Farm handovers need plenty of talk and patience

Farm succession planning requires communication and fairness

CHANGING: Handing over the reigns to the next generation may not be as straightforward as first thought for some families. Photo: Shutterstock

CHANGING: Handing over the reigns to the next generation may not be as straightforward as first thought for some families. Photo: Shutterstock


Planning on what happens to the farm takes time and talk.


COMMUNICATION is key when it comes to coming up with a plan as to what will happen to the family farm.

Rabobank head of succession planning, Rosemary Bartle addressed the CaseIH Step Up conference in Bundaberg last week in a pre-recorded message on the subject of "creating the opportunity for the next generation".

She described succession planning as a lengthy and complex process, and one that is best initiated by the family leaders.

"It needs to be a top down process. The drive needs to come from the older generation," Ms Bartle said.

Four of the main considerations when it comes to handling the handover of a rural operation were finances, identity, legacy and security.

From sorting out on-farm housing situations to access rights for other family members should the ownership change, Ms Bartle said there were a myriad of things to consider, which all require time to work through.

"You need to be proactive and you need to start early," Ms Bartle said.

"This process is all about communication; it's all about talking, discussing what's going on."

"What options do we have to meet the needs, aspirations and expectations of the family? The earlier you start, the more time you have to work on them."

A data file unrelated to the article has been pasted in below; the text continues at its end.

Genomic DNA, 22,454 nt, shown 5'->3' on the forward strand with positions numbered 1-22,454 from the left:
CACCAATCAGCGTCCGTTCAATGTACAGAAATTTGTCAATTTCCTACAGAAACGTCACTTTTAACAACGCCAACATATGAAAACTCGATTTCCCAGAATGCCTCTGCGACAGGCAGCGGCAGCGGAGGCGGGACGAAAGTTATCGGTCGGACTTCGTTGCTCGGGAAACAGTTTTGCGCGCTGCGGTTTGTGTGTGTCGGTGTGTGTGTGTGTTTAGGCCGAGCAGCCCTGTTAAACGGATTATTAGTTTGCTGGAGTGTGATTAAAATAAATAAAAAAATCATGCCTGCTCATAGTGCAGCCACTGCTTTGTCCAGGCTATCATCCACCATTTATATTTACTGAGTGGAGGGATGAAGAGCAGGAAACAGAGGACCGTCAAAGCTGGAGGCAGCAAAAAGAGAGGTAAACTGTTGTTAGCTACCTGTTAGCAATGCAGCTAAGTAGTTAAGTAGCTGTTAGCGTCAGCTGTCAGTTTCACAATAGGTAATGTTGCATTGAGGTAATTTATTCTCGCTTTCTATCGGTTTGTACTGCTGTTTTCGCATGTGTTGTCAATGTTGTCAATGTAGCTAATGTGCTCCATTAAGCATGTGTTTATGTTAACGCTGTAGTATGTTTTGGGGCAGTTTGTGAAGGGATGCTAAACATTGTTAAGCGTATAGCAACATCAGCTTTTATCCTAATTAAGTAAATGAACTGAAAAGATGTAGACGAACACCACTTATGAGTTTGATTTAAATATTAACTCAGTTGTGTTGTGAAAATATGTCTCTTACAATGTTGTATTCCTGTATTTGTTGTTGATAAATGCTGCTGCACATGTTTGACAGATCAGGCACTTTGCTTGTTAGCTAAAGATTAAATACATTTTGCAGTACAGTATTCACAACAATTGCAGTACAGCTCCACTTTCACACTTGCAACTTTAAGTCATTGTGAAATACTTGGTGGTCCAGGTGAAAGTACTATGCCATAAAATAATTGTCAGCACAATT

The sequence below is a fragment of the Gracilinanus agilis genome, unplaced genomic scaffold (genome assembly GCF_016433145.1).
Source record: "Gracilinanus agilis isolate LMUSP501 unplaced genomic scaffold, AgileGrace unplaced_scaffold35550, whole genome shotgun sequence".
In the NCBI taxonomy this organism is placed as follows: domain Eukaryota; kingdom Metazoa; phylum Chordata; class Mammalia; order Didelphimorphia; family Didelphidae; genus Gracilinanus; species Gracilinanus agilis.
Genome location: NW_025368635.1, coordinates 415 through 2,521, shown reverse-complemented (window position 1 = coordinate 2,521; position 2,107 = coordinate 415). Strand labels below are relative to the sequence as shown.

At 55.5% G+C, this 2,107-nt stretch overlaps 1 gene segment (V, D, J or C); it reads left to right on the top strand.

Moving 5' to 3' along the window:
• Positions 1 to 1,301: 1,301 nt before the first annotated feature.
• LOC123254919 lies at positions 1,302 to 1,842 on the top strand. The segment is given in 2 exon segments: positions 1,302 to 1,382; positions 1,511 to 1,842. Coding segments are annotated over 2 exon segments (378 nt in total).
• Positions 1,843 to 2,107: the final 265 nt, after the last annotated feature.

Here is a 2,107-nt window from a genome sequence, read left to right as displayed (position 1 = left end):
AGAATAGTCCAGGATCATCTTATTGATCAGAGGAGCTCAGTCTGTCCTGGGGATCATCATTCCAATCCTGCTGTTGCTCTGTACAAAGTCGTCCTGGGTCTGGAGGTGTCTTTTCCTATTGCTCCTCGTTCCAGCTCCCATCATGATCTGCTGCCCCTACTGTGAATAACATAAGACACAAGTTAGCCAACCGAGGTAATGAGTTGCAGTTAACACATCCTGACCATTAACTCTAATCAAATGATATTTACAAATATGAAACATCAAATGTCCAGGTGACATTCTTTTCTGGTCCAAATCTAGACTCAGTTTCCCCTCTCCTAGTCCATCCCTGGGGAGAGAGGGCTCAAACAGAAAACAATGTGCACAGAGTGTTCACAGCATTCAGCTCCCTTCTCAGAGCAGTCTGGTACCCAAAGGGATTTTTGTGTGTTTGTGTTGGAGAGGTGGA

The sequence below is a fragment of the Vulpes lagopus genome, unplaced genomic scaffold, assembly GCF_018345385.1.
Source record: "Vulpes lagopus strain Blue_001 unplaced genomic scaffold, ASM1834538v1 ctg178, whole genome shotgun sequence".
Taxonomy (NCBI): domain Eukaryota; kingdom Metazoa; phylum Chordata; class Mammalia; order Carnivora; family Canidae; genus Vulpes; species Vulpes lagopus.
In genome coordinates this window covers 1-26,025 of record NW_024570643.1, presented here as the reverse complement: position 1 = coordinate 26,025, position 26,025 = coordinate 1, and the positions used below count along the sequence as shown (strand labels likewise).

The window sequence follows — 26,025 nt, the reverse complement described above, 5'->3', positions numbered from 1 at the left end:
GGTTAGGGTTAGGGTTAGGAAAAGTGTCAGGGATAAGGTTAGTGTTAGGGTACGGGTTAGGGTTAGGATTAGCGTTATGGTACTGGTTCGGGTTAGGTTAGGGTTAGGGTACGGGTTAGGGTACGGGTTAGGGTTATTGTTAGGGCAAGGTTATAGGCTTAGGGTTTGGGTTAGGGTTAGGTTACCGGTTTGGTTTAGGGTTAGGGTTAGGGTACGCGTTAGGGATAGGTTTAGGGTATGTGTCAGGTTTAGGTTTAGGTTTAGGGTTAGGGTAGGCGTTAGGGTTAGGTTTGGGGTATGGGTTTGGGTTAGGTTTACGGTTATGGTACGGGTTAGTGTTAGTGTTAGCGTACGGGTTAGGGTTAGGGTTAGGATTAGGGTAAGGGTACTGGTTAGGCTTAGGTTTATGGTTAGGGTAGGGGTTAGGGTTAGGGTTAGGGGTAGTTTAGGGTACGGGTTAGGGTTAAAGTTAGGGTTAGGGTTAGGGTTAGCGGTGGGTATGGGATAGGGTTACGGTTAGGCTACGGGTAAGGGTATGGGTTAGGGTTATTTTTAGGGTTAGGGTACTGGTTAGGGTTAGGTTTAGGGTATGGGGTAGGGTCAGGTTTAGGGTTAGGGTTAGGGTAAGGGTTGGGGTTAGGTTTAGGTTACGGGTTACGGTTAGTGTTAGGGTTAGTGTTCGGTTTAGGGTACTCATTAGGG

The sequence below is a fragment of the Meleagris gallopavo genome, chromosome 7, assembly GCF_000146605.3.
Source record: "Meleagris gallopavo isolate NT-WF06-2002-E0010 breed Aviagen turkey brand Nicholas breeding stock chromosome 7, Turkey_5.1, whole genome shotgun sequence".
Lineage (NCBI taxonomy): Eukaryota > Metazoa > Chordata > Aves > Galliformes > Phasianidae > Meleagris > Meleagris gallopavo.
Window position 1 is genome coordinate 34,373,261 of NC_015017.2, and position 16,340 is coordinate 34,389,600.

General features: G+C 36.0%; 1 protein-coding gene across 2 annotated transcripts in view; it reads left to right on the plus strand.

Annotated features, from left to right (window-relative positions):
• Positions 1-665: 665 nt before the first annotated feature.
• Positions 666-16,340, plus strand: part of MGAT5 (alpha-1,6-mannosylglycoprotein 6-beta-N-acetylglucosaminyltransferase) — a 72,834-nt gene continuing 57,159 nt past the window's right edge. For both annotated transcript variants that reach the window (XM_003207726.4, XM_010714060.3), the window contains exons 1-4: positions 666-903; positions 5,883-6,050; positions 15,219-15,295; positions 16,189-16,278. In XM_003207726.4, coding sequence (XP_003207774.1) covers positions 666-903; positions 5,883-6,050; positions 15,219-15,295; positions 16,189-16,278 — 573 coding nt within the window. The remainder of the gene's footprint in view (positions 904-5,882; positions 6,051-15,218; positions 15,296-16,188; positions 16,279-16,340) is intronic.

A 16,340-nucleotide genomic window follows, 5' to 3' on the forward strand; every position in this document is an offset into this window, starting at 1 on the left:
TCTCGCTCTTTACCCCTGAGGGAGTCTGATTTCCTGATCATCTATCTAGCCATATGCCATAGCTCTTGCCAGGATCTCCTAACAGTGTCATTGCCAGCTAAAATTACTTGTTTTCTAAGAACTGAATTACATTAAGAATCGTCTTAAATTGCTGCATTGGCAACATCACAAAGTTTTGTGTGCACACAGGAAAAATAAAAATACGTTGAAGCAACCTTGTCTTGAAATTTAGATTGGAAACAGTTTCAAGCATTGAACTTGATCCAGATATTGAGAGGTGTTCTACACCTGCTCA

She said, although it would be difficult, the emotion needs to be taken out of the conversation, with no assumptions made as to what various family members might be thinking.

"You need to understand that financial reality," she said.


She encouraged families to avoid starting with possible solutions and instead simply outline current arrangements and what each person's perspective might be, as well as what the overall family's goal is.

It was also important to get things written down, not necessarily for legal reasons but just for clarity and to create a record trail.

"Don't rely on memory. Memories are notoriously bad," she said.

Families should consider an independent facilitator who could pose awkward questions and raise issues that those within the family unit may not.

Ms Bartle said there were often instances where a child may not necessarily want to move back to the family farm but would still like to be involved somehow.

She said one solution was to think outside the traditional farming roles, and ask if there were any expansion options that could add value and accommodate more than one or two children within the business.

Having said that, she also warned families about the implications of off-farm children inheriting land.

It was more about aiming for what is fair rather than what is equal, which could look different for each family.

One "all-in" meeting with all immediate family members and in-laws may not be enough to finalise a succession plan.

Ms Bartle said several may be needed, and even at regular opportunities or when a significant event happens such as a marriage, death or divorce.

"It comes back to communication. If you do it and do it well, your plan has got a much, much greater chance at being successful," she said.

"I believe that the best of this is to get out the other side and still have family talking to each other.

"They may sound petty but it is the petty things that bring families undone."

"There are a lot of issues involved and those issues can get complex but don't get frightened off by that."

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